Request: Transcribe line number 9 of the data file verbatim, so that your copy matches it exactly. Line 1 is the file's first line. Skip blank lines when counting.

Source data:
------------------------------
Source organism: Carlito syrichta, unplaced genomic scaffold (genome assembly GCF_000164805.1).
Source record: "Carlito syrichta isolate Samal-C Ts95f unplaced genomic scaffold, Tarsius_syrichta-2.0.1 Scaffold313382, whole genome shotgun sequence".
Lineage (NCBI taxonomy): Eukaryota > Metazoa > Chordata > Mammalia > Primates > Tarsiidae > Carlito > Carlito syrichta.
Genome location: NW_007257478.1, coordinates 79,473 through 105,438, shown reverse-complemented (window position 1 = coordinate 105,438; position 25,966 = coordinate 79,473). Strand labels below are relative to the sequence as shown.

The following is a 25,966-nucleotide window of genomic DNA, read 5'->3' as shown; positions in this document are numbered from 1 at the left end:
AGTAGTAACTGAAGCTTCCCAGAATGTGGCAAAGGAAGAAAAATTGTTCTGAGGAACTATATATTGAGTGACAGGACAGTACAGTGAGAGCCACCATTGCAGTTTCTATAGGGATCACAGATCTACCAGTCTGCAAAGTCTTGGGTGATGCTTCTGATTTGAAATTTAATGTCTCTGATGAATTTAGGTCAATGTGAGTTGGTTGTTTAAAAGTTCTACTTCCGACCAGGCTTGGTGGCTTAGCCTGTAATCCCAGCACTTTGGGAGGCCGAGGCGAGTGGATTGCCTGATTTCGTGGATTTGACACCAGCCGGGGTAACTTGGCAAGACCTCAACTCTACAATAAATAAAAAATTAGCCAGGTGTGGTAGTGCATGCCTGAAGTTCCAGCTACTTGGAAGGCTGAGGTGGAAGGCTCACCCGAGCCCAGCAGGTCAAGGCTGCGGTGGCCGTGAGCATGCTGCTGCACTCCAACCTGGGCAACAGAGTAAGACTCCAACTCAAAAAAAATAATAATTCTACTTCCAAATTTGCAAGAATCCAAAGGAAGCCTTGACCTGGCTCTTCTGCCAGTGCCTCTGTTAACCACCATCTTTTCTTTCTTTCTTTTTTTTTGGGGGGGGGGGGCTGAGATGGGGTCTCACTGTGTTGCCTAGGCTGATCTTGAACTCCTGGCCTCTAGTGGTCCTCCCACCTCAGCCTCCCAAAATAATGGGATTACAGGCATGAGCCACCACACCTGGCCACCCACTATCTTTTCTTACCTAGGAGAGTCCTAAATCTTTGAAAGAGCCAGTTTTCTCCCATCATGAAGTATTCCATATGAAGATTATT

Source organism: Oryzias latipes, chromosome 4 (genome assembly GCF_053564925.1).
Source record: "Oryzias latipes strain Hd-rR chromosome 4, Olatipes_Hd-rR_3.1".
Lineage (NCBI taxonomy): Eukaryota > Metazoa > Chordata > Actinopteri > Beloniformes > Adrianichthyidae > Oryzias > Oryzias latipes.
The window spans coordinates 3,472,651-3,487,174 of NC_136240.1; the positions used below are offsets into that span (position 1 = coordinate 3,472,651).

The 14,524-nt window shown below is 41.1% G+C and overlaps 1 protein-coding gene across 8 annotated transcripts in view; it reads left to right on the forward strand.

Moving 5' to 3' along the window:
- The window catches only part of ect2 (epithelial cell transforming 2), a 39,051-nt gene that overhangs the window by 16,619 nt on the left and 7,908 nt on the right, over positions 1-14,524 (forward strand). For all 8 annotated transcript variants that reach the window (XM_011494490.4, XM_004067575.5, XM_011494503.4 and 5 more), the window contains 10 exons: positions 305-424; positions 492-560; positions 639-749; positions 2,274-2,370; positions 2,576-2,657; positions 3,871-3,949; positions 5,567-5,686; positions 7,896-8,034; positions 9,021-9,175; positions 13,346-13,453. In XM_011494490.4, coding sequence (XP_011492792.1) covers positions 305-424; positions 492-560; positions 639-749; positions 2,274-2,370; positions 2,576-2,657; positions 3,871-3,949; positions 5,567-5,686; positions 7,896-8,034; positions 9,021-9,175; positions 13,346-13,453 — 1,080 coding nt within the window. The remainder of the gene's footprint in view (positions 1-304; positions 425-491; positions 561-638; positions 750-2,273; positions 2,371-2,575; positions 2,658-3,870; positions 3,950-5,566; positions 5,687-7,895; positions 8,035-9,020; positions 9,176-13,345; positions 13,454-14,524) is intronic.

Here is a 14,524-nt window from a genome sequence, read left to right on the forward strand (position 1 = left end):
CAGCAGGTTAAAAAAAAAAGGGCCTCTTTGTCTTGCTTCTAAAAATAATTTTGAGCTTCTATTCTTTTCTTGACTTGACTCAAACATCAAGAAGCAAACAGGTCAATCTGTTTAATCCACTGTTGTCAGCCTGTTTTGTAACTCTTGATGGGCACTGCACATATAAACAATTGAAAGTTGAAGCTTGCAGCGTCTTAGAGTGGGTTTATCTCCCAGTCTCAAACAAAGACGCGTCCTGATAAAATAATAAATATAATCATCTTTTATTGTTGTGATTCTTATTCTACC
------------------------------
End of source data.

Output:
Lineage (NCBI taxonomy): Eukaryota > Metazoa > Chordata > Actinopteri > Beloniformes > Adrianichthyidae > Oryzias > Oryzias latipes.